"According to your chart you're seven years older." Her cheeks flushed and she looked away. "See you in the O.R."
"Hold onyou're twenty-nine'Are you a real doctor?"
Her nostrils flared. "I finished my residency last year."
"Should I trust you with my knee?" The flip tone contained his thread of worry, he knew.
"You can trust me."
"Where have I heard that before?"
"I'll see you in surgery, Mr. Sumner." She walked away, tidy in her blue scrubsdetermination in her eyes.
J.D. swallowed. He'd offended her twice in less than twenty-four hours and he was going under the knife. Her knife.
And he'd forgotten to apologize.
Should I trust you with my knee? The words plagued Ella's mind as she scrubbed in for his surgery.
Lord, she thought, if he only knew how close his question struck. Well, she wouldn't think of it. She would not. Instead, she inhaled slowly and checked the equipment tray readied by the scrub nurse. Interning is behind you. You're a doctor now. With excellent surgical talent. You know what to do.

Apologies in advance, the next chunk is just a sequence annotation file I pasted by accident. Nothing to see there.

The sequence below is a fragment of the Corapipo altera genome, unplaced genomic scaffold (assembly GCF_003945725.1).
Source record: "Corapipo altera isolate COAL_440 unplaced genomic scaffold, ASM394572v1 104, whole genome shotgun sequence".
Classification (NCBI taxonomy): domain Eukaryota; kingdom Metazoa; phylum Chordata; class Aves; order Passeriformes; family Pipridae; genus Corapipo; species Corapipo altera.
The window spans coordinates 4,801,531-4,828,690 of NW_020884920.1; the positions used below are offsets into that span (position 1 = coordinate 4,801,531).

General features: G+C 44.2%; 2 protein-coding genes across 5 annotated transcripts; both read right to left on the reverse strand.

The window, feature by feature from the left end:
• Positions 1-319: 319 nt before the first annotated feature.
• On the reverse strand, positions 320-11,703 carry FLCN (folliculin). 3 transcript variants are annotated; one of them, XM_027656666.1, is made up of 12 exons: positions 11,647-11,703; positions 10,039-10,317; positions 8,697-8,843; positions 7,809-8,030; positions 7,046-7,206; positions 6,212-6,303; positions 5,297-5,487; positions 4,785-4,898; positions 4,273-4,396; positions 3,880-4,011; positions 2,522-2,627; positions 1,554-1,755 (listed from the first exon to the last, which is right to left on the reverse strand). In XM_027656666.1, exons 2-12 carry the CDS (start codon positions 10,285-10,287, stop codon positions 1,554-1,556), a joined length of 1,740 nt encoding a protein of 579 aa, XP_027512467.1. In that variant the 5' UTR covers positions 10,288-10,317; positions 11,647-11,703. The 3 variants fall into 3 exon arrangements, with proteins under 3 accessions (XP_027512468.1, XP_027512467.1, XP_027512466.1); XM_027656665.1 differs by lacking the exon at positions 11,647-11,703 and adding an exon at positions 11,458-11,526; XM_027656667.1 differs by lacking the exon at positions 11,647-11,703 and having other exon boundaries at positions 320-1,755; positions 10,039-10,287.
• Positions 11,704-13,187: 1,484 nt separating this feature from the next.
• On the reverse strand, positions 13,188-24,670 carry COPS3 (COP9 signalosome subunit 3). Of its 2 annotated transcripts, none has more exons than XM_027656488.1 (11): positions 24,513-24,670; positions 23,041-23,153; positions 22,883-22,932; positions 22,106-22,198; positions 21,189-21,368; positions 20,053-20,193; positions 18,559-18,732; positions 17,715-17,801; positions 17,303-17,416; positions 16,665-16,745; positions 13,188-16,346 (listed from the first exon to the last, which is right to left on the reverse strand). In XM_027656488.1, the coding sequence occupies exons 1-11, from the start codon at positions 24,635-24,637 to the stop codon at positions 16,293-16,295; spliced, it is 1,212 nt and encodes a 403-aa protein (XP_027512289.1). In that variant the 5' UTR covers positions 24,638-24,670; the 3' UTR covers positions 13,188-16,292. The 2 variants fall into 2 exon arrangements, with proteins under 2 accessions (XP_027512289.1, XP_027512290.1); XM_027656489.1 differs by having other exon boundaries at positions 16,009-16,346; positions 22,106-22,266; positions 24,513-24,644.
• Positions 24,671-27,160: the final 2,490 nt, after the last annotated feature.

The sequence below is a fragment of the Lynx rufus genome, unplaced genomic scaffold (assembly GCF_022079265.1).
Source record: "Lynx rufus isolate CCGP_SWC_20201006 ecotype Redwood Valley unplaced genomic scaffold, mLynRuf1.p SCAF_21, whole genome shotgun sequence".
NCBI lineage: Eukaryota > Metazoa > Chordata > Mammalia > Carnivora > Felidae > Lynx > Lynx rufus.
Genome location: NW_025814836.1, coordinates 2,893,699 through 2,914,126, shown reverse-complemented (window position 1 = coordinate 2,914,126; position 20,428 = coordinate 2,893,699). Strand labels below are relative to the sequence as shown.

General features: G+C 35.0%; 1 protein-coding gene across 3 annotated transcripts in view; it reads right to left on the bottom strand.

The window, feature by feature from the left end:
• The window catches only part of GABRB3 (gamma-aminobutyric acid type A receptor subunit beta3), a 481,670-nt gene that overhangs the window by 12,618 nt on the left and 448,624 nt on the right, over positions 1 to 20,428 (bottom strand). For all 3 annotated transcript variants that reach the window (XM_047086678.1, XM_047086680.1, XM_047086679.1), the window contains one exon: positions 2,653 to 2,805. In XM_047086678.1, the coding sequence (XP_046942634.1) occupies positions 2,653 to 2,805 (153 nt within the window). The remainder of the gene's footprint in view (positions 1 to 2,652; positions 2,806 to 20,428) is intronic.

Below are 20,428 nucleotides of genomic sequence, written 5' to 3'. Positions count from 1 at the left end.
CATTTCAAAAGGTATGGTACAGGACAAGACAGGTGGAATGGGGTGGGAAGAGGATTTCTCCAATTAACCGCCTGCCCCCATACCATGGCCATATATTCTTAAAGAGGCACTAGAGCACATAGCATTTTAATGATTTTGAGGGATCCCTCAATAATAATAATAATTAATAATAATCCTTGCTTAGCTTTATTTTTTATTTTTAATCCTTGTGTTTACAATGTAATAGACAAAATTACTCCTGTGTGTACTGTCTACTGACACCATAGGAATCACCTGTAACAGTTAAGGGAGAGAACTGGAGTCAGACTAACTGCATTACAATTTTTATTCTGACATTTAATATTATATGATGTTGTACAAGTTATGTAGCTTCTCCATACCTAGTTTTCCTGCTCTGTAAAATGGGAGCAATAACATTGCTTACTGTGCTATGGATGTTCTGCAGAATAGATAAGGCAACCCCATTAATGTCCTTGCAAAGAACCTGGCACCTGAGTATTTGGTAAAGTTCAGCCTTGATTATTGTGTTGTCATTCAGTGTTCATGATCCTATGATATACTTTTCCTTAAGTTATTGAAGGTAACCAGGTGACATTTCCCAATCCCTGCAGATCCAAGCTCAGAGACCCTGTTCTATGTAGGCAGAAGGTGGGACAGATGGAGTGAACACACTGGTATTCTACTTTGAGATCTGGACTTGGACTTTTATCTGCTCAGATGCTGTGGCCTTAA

Her counselor's mantra, calming her pounding heart and the jitters edging into her fingers. One more deep breath .
They wheeled Sumner in and she saw he was calm and slightly drowsy from the sedative administered twenty minutes before.
Shelly, the circulating nurse, went through the preoperative checklist again, ensuring he was the correct patient via his armband, X-rays, consent forms, lab results. Next Brad, Ella's anesthesiologist, explained his role to her patient.
The pain will be gone soon, she told him mentally. On the monitor, she scanned Sumner's vitals.
"Good to go," Brad informed her. Patient was out.
"Let's get started then."